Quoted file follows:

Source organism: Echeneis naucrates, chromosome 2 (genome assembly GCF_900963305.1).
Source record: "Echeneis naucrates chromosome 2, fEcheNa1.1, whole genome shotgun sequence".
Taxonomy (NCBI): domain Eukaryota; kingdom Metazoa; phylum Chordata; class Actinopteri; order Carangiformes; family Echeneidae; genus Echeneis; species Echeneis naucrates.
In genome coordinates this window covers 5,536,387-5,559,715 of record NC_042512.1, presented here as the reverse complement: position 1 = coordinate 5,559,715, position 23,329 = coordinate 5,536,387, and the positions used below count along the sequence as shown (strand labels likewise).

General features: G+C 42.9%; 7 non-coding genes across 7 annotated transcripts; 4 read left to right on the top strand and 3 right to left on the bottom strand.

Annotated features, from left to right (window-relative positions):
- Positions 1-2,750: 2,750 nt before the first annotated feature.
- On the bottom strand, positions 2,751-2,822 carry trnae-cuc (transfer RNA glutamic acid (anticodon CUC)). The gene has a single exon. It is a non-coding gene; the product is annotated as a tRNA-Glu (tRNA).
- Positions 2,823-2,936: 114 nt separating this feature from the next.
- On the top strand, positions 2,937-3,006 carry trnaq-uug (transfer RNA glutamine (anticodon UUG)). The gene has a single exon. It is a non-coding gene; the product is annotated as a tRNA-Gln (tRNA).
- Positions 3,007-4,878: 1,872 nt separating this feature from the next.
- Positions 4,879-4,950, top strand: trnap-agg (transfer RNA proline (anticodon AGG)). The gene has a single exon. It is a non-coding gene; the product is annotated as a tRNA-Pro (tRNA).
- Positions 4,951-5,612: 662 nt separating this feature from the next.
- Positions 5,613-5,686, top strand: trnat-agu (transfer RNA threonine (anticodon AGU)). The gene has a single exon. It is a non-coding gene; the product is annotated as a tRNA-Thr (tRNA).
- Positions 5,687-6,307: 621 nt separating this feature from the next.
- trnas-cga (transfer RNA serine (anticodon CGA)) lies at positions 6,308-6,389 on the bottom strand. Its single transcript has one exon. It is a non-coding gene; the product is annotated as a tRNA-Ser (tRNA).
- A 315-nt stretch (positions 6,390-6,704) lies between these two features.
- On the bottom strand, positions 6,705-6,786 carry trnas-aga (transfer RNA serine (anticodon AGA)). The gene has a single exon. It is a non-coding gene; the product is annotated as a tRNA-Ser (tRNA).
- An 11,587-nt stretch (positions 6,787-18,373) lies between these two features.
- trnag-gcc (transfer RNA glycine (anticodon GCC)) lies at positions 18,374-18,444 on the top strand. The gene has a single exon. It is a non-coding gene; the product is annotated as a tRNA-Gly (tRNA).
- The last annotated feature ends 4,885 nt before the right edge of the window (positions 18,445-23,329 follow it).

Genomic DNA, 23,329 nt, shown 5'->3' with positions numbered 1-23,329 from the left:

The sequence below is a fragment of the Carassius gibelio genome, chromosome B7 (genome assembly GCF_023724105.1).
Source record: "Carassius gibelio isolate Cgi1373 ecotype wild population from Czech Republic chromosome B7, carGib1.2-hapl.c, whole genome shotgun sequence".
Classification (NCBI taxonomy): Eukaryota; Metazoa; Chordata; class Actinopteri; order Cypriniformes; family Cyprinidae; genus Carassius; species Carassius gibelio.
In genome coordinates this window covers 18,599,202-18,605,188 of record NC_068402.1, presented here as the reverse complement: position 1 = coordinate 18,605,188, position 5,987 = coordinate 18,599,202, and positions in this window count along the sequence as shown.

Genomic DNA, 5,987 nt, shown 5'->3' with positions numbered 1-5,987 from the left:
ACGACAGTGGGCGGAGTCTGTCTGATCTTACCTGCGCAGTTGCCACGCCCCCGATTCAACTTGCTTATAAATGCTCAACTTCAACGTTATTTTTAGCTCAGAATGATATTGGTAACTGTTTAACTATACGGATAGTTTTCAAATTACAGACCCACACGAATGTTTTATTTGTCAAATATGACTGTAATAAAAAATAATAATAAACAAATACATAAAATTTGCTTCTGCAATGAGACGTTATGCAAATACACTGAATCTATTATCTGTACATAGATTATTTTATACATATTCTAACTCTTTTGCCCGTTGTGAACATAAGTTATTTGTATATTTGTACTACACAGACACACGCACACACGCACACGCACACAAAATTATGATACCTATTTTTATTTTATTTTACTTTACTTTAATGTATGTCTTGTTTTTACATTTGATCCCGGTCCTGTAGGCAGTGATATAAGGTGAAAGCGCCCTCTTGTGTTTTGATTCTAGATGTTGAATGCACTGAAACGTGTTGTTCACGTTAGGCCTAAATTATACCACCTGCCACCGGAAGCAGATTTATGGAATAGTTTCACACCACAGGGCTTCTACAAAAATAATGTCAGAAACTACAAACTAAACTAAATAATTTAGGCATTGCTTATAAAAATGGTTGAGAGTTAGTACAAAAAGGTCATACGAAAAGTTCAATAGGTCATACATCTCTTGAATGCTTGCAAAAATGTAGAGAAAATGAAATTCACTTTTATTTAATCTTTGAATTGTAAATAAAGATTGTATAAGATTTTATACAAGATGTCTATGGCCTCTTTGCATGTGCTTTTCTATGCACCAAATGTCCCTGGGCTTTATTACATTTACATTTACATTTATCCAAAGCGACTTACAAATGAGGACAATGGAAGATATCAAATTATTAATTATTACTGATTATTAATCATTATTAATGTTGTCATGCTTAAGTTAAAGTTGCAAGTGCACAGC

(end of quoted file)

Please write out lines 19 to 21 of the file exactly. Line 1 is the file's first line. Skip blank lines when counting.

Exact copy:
- An 11,587-nt stretch (positions 6,787-18,373) lies between these two features.
- trnag-gcc (transfer RNA glycine (anticodon GCC)) lies at positions 18,374-18,444 on the top strand. The gene has a single exon. It is a non-coding gene; the product is annotated as a tRNA-Gly (tRNA).
- The last annotated feature ends 4,885 nt before the right edge of the window (positions 18,445-23,329 follow it).